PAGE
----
CEIV Pharma is one way to address the industry’s concern, but it is important to emphasise that it was developed by the industry for the industry with a greater focus on the operational aspect of the companies’ activities. With this connection, there are a growing number of CEIV airport communities in which a group of companies operating at one airport decide to obtain the CEIV Pharma certification. With such an approach, the airport is facilitating the certification with its local stakeholders and this engagement leads to new developments to address industry needs. Currently, there are 12 airport communities around the world that have already opted for a community approach, forming a ‘pharma hub’ in their region, with nine more expected imminently.

The industry is also constantly innovating to provide pharmaceutical manufacturers with new packaging solutions, such as thermal blankets and ramps for pharma vehicles at airports – mitigating risks of temperature excursions.

Training is paramount. The training of staff handling sensitive cargo is crucial to ensure that the integrity of the product is maintained in a comprehensive temperature control environment. Therefore, training for stakeholders involved in the transport of temperature-controlled healthcare products by air is a requirement of IATA Temperature Control Regulations. It is essential that each member of the supply chain understands what the specific requirements for compliance are, as well as those of others in the supply chain. This allows a greater understanding of the entire supply chain process and smoother process integration.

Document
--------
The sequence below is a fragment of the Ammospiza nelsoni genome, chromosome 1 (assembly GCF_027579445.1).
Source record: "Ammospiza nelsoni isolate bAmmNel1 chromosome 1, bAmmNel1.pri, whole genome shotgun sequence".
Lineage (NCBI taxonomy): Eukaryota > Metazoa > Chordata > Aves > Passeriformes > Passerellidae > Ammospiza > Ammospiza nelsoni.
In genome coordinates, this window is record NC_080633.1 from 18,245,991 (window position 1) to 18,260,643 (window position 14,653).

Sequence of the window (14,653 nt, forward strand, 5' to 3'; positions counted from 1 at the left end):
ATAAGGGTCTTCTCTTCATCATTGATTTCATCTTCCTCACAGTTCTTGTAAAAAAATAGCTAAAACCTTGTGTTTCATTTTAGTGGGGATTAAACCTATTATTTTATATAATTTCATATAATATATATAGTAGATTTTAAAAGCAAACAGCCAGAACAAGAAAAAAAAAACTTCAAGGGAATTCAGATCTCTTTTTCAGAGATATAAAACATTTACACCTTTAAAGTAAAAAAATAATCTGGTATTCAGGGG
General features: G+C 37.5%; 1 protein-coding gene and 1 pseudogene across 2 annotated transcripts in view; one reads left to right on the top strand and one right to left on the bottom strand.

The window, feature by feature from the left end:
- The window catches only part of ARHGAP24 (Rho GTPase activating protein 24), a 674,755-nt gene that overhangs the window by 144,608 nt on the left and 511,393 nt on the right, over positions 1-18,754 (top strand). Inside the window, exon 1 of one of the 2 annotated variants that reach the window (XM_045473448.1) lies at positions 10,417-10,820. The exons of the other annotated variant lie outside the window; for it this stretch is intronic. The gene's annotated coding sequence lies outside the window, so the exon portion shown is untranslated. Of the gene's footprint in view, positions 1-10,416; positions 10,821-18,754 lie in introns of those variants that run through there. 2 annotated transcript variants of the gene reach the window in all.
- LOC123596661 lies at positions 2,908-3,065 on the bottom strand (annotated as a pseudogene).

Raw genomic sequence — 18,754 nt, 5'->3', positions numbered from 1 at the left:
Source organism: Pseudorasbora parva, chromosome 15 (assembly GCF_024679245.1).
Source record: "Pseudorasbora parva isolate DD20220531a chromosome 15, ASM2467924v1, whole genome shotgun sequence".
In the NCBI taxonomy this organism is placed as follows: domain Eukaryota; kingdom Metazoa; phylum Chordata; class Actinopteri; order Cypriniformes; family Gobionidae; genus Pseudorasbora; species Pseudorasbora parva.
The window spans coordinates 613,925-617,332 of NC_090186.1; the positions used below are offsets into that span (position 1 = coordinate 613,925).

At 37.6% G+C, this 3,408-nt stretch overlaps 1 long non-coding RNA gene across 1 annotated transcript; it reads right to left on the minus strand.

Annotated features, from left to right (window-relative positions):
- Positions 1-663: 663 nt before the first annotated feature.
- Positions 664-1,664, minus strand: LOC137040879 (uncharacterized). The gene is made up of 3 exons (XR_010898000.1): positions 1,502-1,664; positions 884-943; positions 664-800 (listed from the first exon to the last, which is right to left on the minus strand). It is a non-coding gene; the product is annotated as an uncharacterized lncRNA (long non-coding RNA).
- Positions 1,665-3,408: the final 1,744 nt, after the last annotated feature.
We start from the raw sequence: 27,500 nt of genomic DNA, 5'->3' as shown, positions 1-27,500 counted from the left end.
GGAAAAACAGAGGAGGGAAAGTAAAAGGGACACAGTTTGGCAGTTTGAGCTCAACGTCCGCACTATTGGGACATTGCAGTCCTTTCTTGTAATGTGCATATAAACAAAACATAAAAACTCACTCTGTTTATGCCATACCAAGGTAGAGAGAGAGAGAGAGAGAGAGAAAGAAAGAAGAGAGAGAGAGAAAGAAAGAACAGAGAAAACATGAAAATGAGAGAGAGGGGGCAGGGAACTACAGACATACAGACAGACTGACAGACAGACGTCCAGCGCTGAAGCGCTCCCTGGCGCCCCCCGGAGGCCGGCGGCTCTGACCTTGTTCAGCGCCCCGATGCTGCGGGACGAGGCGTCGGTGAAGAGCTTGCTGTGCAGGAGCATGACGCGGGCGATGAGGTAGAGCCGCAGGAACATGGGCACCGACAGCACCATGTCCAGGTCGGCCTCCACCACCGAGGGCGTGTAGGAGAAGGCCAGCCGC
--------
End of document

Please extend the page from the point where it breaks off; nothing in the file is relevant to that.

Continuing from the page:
Training – including the IATA Audit, Quality and Risk Management for Temperature Controlled Cargo programme, as well as IATA Temperature Controlled Cargo Operations – is also an integral part of CEIV Pharma in addition to the assessment and validation to get the certification.

Continuous improvement is vital to a quality-driven strategy and, as such, IATA will ensure that the CEIV Pharma programme is always up to date in terms of standards and regulatory requirements. In addition, IATA will follow and work closely with different industry initiatives such as, that involves CEIV Pharma-certified entities to seek industry feedback and best practices.

Training is supplied on the procedures of insulating pharmaceuticals correctly for the cargo to reach its destination via numerous modes of transport.